The development this week on the use of presidential signing statements is welcome news. Presidential signing statements, official pronouncements issued by the President contemporaneously to the signing of a bill into law the White House, have been used as far back as 1830 by President Jackson when he raised objections to an appropriations bill. A history of the use of signing statements is laid out in detail in a September 2007 CRS Report entitled Presidential Signing Statements: Constitutional and Institutional Implications.
The extensive use of signing statements during the Bush Administration drew criticism that led to the American Bar Association voting unanimously to investigate whether President Bush exceeded his constitutional authority in reserving the right to ignore laws enacted during his term of office. See Recommendation by the American Bar Association, Task Force on Presidential Signing Statements and the Separation of Powers Doctrine in SARA, the BLS Library catalog.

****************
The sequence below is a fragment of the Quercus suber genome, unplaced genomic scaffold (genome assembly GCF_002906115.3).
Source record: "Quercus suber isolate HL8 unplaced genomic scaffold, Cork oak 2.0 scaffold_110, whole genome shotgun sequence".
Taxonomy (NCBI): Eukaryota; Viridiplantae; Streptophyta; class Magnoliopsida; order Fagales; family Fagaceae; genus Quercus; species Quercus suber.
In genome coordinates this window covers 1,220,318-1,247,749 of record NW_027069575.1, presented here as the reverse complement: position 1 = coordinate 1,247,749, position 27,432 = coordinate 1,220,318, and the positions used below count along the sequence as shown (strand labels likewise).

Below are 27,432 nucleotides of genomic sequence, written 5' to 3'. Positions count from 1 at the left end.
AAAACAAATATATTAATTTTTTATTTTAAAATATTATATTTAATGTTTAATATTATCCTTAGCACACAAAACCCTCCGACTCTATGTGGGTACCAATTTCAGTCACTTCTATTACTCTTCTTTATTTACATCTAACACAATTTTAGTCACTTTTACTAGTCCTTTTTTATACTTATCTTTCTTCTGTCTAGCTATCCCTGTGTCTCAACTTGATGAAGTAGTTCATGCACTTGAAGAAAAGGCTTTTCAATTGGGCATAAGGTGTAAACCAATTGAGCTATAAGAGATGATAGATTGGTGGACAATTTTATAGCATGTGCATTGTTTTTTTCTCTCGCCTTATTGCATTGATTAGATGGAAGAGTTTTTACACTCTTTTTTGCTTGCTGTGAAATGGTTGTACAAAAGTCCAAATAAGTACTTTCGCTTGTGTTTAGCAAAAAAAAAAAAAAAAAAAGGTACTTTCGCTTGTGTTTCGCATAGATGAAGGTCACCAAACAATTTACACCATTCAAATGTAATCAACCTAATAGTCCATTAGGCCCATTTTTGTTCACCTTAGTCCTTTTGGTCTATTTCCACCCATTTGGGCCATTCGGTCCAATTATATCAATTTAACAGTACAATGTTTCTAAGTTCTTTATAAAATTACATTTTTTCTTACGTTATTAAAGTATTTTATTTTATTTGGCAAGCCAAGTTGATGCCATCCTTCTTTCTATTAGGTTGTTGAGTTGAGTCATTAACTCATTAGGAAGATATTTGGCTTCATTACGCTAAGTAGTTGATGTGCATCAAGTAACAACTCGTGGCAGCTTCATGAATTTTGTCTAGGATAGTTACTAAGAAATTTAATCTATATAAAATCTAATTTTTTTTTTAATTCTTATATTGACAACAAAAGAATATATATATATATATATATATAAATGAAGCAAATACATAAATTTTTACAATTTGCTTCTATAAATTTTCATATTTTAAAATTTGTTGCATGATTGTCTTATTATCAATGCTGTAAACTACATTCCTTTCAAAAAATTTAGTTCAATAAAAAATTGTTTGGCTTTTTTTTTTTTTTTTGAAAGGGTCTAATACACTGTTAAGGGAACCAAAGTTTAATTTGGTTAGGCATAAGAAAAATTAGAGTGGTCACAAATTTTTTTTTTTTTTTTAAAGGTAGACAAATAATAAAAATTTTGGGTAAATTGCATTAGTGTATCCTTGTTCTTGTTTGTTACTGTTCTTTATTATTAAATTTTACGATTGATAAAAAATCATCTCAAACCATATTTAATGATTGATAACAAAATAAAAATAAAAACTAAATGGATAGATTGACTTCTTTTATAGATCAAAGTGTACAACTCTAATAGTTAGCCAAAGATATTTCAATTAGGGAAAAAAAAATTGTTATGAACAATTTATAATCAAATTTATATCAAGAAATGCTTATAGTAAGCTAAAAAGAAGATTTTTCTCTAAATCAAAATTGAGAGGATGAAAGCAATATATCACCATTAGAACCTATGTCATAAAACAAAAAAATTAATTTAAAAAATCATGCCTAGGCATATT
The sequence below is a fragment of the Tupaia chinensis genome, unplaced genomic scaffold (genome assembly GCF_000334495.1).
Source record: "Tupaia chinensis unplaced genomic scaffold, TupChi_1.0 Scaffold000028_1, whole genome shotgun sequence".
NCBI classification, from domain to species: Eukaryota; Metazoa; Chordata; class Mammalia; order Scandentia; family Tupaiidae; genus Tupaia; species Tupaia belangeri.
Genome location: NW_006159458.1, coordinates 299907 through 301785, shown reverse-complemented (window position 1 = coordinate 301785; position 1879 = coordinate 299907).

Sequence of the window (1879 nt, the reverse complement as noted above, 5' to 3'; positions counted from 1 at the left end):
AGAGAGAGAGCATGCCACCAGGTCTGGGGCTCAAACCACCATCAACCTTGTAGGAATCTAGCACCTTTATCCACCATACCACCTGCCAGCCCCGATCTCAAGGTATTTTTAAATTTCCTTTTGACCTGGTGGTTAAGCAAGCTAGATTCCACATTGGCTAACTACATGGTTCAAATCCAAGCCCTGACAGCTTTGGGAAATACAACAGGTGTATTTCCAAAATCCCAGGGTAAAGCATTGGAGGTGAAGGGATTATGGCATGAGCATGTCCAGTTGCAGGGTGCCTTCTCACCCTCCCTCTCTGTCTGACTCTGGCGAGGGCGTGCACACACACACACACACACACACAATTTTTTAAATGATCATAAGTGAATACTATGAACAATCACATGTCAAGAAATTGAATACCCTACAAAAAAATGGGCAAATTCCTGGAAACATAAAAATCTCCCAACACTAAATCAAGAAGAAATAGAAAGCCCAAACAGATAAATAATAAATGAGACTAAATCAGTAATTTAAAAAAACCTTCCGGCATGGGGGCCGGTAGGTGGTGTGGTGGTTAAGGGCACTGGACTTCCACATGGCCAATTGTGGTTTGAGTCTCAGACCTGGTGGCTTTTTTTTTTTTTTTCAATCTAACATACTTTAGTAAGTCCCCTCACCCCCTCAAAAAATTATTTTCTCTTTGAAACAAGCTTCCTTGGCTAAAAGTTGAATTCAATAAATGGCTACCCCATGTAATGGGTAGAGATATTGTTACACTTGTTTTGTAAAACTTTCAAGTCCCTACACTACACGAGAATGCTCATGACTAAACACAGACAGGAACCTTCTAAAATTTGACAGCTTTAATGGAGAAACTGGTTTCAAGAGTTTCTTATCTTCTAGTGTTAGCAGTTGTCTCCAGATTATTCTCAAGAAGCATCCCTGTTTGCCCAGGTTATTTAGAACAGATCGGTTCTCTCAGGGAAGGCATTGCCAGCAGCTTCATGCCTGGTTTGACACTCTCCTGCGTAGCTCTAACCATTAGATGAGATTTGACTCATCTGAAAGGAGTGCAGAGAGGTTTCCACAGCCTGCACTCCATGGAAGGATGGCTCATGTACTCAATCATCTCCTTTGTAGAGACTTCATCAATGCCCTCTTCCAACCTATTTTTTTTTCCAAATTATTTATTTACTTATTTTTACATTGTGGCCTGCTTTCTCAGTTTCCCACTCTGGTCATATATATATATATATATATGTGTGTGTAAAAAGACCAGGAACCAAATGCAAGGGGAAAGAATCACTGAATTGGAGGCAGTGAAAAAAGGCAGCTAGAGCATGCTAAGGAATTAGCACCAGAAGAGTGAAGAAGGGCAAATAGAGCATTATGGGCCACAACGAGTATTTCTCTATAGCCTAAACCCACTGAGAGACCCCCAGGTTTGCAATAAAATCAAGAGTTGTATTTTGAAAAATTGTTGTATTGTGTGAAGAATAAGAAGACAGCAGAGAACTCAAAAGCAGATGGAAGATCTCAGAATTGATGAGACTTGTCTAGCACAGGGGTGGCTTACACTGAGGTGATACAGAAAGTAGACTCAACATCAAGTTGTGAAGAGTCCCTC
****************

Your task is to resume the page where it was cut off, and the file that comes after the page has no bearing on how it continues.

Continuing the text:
This week’s Memorandum for the Heads of Executive Departments and Agencies on the Subject of Presidential Signing Statements by President Obama directs executive branch departments and agencies to seek the advice of the Attorney General before relying on signing statements issued prior to March 9, 2009.
The memo also describes legitimate uses of signing statements and sets out principles that the administration will adhere to in order to avoid abusive use of signing statements. Specifically, paragraph 3 of the memo states:
To promote transparency and accountability, I will ensure that signing statements identify my constitutional concerns about a statutory provision with sufficient specificity to make clear the nature and basis of the constitutional objection.
President Obama has not ended the practice of issuing signing statements as can be seen from his statement issued on signing H.R. 1, the American Recovery and Reinvestment Act of 2009 (Public Law 111-5). The statement is more of a rhetorical signing statement than one seeking to modify the meaning of the statute like those of the prior administration. A Jurist report refers to Congressional critics including Senate Judiciary Committee Chairman Patrick Leahy (D-VT) and ranking Republican member Arlen Specter (R-PA) who said that Bush’s signing statements impermissibly intruded upon Congress’s power to write and enact laws under Article I of the Constitution which vests legislative powers exclusively to the Congress.